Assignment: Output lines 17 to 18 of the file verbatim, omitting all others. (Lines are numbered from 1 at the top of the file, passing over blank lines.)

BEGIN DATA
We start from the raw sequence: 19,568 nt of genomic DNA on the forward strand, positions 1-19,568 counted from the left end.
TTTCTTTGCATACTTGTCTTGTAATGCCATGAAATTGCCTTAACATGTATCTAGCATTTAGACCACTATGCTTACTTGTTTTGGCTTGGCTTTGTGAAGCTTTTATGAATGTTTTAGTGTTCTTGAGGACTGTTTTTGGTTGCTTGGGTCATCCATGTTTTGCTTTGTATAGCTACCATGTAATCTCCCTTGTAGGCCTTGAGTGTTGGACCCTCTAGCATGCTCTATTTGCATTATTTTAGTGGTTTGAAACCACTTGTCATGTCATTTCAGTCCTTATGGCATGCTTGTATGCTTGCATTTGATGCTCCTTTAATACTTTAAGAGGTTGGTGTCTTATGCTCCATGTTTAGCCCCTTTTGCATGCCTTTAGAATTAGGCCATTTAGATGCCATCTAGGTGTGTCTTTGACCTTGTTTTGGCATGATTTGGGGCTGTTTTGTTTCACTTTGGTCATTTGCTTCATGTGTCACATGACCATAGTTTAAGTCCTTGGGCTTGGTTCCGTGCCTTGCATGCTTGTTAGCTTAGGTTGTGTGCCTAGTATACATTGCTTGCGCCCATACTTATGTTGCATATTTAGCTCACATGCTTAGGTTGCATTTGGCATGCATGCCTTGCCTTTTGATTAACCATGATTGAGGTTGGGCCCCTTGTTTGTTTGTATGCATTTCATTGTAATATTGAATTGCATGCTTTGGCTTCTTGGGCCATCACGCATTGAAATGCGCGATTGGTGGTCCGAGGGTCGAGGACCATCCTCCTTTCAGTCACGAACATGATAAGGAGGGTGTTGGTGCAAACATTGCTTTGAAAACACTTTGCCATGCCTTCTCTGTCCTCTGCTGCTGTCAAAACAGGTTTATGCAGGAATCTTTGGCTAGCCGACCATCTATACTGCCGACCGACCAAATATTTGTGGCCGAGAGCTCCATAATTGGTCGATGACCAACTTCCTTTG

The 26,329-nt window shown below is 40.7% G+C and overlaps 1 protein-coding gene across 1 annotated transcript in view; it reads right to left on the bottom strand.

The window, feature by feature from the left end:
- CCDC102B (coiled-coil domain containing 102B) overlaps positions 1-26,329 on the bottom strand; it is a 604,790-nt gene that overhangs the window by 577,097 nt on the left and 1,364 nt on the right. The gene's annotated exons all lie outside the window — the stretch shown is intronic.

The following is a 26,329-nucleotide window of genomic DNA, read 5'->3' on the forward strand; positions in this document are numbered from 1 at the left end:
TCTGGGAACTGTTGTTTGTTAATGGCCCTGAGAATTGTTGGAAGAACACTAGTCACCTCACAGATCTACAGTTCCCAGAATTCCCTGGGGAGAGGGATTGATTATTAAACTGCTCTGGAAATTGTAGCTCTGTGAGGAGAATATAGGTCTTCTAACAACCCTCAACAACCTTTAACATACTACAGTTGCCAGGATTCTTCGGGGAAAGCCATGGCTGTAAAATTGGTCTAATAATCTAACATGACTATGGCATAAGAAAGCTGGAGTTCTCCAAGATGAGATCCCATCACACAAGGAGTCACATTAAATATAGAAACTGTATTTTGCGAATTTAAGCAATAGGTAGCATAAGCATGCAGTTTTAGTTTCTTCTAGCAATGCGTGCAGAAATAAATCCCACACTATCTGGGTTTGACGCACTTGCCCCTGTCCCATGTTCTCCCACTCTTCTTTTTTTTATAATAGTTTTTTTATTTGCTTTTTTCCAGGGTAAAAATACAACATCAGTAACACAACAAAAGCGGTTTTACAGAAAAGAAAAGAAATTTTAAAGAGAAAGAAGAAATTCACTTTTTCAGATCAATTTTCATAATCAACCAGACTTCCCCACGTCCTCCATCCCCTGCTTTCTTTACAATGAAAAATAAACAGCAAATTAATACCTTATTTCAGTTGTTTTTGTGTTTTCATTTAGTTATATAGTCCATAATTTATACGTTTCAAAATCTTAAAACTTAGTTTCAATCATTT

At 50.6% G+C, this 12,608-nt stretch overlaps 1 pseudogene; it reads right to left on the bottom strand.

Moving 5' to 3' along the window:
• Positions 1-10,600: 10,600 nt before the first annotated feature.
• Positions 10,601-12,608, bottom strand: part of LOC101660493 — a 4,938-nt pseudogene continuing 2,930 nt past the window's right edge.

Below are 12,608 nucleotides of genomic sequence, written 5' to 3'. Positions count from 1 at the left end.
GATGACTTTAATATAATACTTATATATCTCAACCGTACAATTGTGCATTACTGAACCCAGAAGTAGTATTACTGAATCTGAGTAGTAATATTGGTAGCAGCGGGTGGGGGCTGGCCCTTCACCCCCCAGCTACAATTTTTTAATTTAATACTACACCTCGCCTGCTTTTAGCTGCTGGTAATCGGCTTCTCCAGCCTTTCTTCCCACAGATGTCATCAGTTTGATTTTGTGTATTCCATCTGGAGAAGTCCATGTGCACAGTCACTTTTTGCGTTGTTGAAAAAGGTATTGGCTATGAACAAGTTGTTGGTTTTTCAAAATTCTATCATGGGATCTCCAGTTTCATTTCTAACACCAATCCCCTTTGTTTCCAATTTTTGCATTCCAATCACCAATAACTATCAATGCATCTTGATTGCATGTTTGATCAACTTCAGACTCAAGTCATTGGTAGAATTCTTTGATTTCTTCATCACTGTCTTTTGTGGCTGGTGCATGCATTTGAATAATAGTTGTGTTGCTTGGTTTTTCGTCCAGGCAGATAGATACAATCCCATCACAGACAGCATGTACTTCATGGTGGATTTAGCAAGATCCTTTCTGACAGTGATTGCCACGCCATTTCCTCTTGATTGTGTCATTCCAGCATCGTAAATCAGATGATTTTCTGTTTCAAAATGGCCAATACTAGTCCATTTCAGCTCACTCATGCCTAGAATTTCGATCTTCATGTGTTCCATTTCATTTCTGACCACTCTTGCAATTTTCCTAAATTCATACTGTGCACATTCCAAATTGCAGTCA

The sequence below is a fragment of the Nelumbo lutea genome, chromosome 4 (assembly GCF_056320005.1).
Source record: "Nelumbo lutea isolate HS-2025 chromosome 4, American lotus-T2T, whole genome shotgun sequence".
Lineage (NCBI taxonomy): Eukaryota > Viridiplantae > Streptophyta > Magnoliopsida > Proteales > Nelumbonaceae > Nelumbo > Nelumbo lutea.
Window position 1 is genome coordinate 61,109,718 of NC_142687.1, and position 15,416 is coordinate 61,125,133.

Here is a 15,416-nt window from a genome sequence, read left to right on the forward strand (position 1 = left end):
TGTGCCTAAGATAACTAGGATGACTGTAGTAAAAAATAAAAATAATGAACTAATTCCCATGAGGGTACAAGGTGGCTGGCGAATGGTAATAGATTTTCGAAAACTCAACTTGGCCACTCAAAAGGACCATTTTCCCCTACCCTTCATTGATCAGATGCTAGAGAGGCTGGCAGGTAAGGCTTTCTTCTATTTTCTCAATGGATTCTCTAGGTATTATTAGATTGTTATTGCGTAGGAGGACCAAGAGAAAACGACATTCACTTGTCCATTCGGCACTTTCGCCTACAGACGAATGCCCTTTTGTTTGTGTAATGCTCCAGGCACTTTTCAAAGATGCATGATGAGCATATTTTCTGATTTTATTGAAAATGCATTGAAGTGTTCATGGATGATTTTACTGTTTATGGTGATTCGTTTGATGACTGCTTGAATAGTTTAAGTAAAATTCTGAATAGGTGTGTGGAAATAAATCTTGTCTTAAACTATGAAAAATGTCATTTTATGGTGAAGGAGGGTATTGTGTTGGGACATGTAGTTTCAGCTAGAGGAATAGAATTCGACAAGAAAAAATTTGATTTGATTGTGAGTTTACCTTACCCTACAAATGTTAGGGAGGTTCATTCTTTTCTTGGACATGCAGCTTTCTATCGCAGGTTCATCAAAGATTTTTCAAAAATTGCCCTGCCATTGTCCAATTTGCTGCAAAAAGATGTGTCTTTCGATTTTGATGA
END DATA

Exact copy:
Window position 1 is genome coordinate 61,109,718 of NC_142687.1, and position 15,416 is coordinate 61,125,133.

Here is a 15,416-nt window from a genome sequence, read left to right on the forward strand (position 1 = left end):